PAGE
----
updated 10/5/2006 3:07:20 PM ET 2006-10-05T19:07:20

Los Angeles Times Publisher Jeffrey M. Johnson was forced out Thursday, a month after he defied parent company Tribune Co.’s demand for what he considered potentially damaging staff cuts.

He is being succeeded by David D. Hiller, who has been publisher of the Chicago Tribune, the Tribune Co. said in a statement.

“Jeff and I agreed that this change is best at this time because Tribune and Times executives need to be aligned on how to shape our future,” said Scott Smith, Tribune Publishing president. “We thank Jeff for his leadership of important advances at the Times and his significant contributions during his Tribune career.”

Neither Tribune spokesman Gary Weitman nor Times spokesman David Garcia immediately returned a phone call seeking comment.

In a Web-posted story, the newspaper reported that Tribune had asked Johnson to resign and that Hiller was expected to ask Times Editor Dean Baquet to stay, despite the editor’s own protests against further job cuts by the newspaper’s Chicago-based parent corporation.

Times editorial staff had rallied behind Johnson and Baquet and sent a letter supporting them to Tribune executives.

Late last month, Tribune announced it would study the possible sale or breakup of the corporation, which owns the Chicago Tribune, KTLA-TV Channel 5, baseball’s Chicago Cubs and other TV stations and newspapers.

The Tribune board is expected to decide on a course by year’s end. Chief Executive Dennis FitzSimons has said plans would not include selling the Times.

Tribune has called for cuts at all its newspapers, which include The (Baltimore) Sun, Orlando Sentinel and Newsday. The Times, the nation’s fourth-largest paper by circulation, has already cut 200 editorial positions during the past five years.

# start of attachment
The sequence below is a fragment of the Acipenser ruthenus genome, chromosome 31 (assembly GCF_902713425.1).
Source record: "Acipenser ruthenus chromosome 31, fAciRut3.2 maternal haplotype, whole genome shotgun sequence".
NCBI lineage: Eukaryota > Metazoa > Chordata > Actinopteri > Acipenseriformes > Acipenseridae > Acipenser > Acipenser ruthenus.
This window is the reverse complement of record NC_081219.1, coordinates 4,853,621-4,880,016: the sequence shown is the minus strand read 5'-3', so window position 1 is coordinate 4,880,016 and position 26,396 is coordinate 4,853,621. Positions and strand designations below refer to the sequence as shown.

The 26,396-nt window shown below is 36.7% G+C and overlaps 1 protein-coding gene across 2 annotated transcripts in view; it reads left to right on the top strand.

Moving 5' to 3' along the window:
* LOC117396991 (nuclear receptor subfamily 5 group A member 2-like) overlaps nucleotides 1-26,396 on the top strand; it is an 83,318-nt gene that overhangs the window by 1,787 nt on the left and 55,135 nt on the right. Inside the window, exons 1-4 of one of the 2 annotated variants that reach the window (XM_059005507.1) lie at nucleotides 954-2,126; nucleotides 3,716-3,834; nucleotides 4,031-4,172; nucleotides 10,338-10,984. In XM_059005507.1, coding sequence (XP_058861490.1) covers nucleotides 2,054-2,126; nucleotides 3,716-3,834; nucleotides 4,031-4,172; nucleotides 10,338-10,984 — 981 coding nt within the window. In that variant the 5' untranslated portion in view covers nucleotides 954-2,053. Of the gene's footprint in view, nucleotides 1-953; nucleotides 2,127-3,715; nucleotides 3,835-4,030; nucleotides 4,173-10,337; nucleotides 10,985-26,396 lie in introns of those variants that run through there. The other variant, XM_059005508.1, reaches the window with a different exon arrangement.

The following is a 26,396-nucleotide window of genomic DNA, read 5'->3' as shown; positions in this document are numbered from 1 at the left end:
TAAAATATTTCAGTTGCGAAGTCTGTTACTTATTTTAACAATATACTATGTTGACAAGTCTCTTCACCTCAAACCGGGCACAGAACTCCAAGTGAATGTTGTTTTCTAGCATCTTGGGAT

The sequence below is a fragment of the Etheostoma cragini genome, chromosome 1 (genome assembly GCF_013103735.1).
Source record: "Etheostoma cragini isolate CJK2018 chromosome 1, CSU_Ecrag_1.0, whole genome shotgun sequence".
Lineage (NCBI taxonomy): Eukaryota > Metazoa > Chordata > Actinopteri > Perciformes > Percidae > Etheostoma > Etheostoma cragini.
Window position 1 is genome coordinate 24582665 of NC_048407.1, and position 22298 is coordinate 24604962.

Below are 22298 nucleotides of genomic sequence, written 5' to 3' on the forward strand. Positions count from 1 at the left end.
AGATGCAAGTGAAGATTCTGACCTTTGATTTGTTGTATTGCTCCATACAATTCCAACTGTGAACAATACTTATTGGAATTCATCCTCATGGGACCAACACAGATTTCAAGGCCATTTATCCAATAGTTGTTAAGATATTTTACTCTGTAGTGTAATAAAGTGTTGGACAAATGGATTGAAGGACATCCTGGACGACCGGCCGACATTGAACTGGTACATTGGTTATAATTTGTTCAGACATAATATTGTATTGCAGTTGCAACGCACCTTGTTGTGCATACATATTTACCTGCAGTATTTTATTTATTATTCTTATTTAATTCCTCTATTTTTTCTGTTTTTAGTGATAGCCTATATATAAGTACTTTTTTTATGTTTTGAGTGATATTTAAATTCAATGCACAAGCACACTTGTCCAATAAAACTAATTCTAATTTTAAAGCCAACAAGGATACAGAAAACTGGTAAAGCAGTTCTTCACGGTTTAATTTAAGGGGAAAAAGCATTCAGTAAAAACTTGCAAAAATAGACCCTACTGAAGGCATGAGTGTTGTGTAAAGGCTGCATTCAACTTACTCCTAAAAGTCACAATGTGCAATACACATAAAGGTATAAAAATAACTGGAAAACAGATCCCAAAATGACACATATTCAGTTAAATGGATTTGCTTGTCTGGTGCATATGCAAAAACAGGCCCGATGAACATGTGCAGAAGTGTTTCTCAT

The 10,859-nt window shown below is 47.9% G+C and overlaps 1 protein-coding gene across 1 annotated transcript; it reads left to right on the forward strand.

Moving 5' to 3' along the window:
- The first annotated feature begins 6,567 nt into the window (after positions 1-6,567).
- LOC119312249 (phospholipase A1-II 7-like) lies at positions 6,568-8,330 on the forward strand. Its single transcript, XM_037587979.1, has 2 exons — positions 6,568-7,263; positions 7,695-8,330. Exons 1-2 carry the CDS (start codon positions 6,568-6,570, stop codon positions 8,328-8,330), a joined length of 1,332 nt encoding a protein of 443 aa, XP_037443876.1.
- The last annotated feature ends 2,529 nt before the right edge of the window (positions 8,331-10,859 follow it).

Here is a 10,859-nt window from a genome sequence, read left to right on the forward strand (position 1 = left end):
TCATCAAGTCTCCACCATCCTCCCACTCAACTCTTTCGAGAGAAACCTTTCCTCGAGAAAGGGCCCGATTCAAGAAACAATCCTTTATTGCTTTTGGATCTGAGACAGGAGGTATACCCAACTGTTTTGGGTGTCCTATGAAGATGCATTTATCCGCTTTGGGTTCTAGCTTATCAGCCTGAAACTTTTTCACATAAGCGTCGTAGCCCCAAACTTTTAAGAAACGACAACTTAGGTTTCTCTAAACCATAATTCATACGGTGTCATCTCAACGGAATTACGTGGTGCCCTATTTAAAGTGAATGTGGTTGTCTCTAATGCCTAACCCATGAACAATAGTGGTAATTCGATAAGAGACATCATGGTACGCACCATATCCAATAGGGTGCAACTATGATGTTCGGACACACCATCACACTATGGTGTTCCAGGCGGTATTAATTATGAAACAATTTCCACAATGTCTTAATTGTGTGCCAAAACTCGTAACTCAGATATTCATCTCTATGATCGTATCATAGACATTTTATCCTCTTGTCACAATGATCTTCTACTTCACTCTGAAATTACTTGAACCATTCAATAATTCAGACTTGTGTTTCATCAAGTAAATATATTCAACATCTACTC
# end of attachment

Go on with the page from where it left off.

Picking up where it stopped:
Johnson seemed to soften his stance regarding cuts after meeting with Smith before Tribune’s Sept. 21 board meeting. In a memo sent to staffers, Johnson emphasized cooperation and shared goals between the newspaper and its owner.

Like many old media companies, Tribune has been struggling with declining advertising and circulation as readers age and younger consumers turn to the Web for news. Meanwhile, shareholders have been clamoring for the results that were promised when the company bought Times Mirror in 2000 for about $8 billion.

While the Chicago Tribune is the namesake paper of the Tribune media empire, the Times is its single largest asset, accounting for nearly 20 percent of its 2005 revenue of $5.6 billion, according to sources cited by the Times.

Johnson was executive vice president and general manager of the Times when he took over as publisher June 1, 2005. He replaced John Puerner, who along with Johnson joined the paper as part of a management shake-up shortly after Tribune bought Times Mirror Co.

Before joining the Times, Johnson served as president and chief executive officer of Landoll Inc., a former Tribune Education company. He joined Tribune in 1984 and has held positions at the Chicago Tribune and Orlando Sentinel.

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